Send in the Clowns
Was Nesta truly committed? The sum seemed paltry compared to some other grants the outfit was dishing out.
In 2003 the press reported that Angela de Castro, a Brazilian-born clown, had won £39,200 for a study to “evolve her clowning expertise and look deeply into what clowning has to offer contemporary society”, according to Nesta. That cash also covered travel expenses so the performer could learn from “master clowns” around the world.
Requests for jaunts were favourably received. Later it would emerge that Nesta spent over £1m on “dream time fellowships”, which encouraged artists to take a year off to "explore". According to a 2005 Sunday Times report (behind paywall), one received £27,500 to monitor her moods and compare them to phases of the Moon. A magician received £36,890 grant to travel to Las Vegas to see another magician perform at the Sahara hotel and casino ("Lotto pays out £1m in grants to mood watchers" – by Maurice Chittenden and Holly Watt, Sunday Times, 19 June 2005).
Nesta’s apparent frivolity didn’t stop there. The Lottery Act that had created the outfit urged it to protect an individual’s intellectual property (IP). Yet, astonishingly, even before Nesta had signed a contract with Fentem, we're told it published the details about his work on its website, alerting competitors. Nesta, meanwhile, maintained it had provided a "one-line description of his project published in a bulletin without his approval, but denied that any intellectual property rights had been infringed by [the] disclosure".
The quango would later admit that it didn’t recruit “intellectual property practitioners” as a matter of policy - but instead would “obtain IP advice to inform our processes ... by engaging relevant experts as the need arises”.
The clock continued to tick, and in April 2004, Fentem wrote to Nesta, impressing upon them the need to unlock sufficient funding for the project.
“My project is positioned both literally and metaphorically on the periphery of the computer industry, and industry that is fast moving and high risk, but at the same time offers huge rewards. The investor needs to act quickly and decisively,” he urged the organisation.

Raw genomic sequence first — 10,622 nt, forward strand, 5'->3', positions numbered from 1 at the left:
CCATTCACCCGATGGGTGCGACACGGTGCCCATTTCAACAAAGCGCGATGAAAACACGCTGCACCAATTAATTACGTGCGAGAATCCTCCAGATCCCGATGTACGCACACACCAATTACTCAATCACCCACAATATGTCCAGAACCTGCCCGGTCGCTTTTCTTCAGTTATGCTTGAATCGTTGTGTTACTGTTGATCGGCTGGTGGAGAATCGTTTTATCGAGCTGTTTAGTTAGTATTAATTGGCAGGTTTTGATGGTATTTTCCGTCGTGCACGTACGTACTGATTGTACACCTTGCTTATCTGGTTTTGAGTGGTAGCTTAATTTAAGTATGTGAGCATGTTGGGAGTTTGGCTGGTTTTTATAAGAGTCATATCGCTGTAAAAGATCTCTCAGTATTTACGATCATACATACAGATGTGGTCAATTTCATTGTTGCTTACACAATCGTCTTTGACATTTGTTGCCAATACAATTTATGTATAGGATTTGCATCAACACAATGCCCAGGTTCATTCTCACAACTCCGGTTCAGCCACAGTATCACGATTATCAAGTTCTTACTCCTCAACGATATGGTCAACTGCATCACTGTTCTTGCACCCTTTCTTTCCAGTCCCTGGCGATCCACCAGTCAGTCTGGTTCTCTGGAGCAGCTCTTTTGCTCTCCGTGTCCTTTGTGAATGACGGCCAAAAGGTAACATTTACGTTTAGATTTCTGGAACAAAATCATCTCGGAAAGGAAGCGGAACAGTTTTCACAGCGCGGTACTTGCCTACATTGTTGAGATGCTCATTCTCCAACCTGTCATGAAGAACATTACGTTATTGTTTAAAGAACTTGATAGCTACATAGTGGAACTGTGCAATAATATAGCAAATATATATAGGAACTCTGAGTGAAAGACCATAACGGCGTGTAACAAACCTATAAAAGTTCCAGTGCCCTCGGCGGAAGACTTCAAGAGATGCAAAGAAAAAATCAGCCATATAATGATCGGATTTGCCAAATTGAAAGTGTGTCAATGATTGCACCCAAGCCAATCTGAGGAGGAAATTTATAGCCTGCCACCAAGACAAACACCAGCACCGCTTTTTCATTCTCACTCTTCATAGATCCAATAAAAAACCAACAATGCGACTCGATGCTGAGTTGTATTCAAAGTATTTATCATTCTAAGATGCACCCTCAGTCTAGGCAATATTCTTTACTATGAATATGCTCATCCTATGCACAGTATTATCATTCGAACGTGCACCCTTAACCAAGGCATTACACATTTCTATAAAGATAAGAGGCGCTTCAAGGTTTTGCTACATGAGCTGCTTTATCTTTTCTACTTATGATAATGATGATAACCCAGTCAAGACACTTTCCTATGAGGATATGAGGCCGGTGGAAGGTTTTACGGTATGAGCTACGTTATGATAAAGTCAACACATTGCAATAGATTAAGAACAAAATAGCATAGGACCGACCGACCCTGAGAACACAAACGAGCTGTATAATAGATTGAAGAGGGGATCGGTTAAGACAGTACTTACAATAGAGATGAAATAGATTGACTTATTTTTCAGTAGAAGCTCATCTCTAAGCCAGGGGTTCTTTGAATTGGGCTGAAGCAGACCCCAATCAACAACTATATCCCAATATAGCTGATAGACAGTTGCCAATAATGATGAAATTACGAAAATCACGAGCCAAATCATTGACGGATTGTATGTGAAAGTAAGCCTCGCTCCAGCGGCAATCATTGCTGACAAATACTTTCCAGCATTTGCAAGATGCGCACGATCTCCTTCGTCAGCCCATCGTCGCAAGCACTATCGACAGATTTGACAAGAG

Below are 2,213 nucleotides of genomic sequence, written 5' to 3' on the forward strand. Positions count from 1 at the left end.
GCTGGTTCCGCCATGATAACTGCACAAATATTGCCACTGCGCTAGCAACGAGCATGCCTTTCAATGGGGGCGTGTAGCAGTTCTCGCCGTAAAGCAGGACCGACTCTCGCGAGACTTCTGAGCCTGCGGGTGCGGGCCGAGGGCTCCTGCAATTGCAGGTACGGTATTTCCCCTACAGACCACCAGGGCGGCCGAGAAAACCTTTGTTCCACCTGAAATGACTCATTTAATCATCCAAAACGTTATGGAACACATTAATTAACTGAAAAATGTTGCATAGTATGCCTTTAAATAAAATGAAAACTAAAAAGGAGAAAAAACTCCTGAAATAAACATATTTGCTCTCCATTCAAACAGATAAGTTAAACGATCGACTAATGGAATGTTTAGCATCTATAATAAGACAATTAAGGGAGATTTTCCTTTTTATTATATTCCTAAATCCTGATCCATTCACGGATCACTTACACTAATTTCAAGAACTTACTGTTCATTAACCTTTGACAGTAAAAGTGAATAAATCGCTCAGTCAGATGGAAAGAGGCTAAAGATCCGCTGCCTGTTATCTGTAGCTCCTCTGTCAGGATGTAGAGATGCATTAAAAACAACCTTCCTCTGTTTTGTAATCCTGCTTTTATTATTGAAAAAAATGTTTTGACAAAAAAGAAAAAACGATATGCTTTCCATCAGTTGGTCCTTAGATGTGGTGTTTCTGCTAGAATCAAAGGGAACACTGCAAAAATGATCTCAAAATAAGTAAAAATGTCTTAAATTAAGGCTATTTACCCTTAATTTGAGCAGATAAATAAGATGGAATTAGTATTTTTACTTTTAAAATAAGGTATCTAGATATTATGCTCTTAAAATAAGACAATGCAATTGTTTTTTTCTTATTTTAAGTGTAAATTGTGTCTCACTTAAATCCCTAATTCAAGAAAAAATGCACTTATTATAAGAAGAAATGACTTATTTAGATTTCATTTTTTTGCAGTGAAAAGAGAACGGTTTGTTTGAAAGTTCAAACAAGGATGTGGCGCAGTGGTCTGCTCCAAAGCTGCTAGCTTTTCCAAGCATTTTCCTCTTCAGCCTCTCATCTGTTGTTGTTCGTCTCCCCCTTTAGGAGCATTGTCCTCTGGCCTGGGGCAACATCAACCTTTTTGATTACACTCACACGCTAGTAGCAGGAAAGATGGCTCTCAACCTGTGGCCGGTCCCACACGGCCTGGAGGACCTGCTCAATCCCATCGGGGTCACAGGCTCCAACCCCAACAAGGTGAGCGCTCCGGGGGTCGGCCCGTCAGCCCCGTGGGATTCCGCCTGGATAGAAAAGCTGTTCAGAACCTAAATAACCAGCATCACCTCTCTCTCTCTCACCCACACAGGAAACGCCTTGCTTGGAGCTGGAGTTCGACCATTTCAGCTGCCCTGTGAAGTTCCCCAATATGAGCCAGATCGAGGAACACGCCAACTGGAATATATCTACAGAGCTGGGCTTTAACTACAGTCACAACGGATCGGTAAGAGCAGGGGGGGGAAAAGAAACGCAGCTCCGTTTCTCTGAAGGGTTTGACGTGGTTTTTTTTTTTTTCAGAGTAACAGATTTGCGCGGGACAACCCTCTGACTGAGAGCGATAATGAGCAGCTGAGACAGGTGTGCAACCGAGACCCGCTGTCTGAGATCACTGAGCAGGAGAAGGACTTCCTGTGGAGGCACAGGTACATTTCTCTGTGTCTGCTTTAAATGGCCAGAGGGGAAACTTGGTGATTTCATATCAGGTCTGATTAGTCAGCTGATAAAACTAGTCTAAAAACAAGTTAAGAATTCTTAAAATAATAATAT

“Since I applied to Nesta for funding, companies such as Sony have started to turn their intense beam of their R&D division’s searchlight onto the kinds of technologies I have been developing.”
Fentem proposed approaching Apple and Sony with his technology that very month.
Nesta had introduced Fentem to a potential manufacturing partner, electronic music equipment maker Novation EMS. But Novation EMS was going bust. In June 2004, it had entered administration and by August, its assets were gobbled up by Focusrite. In a later PwC report, the investigator contends that the company "had demonstrated a weak balance sheet from the start", requiring cash to be paid to them directly for the development, indicating they may have had a short-term cash problem".
Fentem was now in a bind: In his view, Nesta had alerted competitors to his innovative multitouch work, but its foot-dragging had led him down a costly dead end. The quango refused to release any more money until he found a new "development partner".
"Bear I mind I had been given just £20,000. I had done an extraordinary amount for so little money."
As to looking for a development partner to "unlock the funds" for "development", Fentem said: "We thought we'd made a lot of progress on development. They said money hadn't been released because some arbitrary milestones hadn't been reached."
In an internal review conducted in December 2004 which The Register has seen, Nesta itself conceded that "milestone" requirements [were] not set out sufficiently clearly in the contract to provide certainty on when they have been met." It continued: "Milestone renegotiation issues can only be resolved through discussion between awardee and programme staff...to identify a way forward."
But Nesta and Fentem could not reach an agreement. He told us: "They wouldn't acknowledge that they'd wasted such an enormous amount of my time."
To add insult to injury, Nesta continued to claim publicly it had invested £100,000 in his multi-touch screen tech.
From Nesta's annual report of 2003/04
Fentem demanded an explanation, and eventually this triggered a formal investigation by PriceWaterhouseCoopers.
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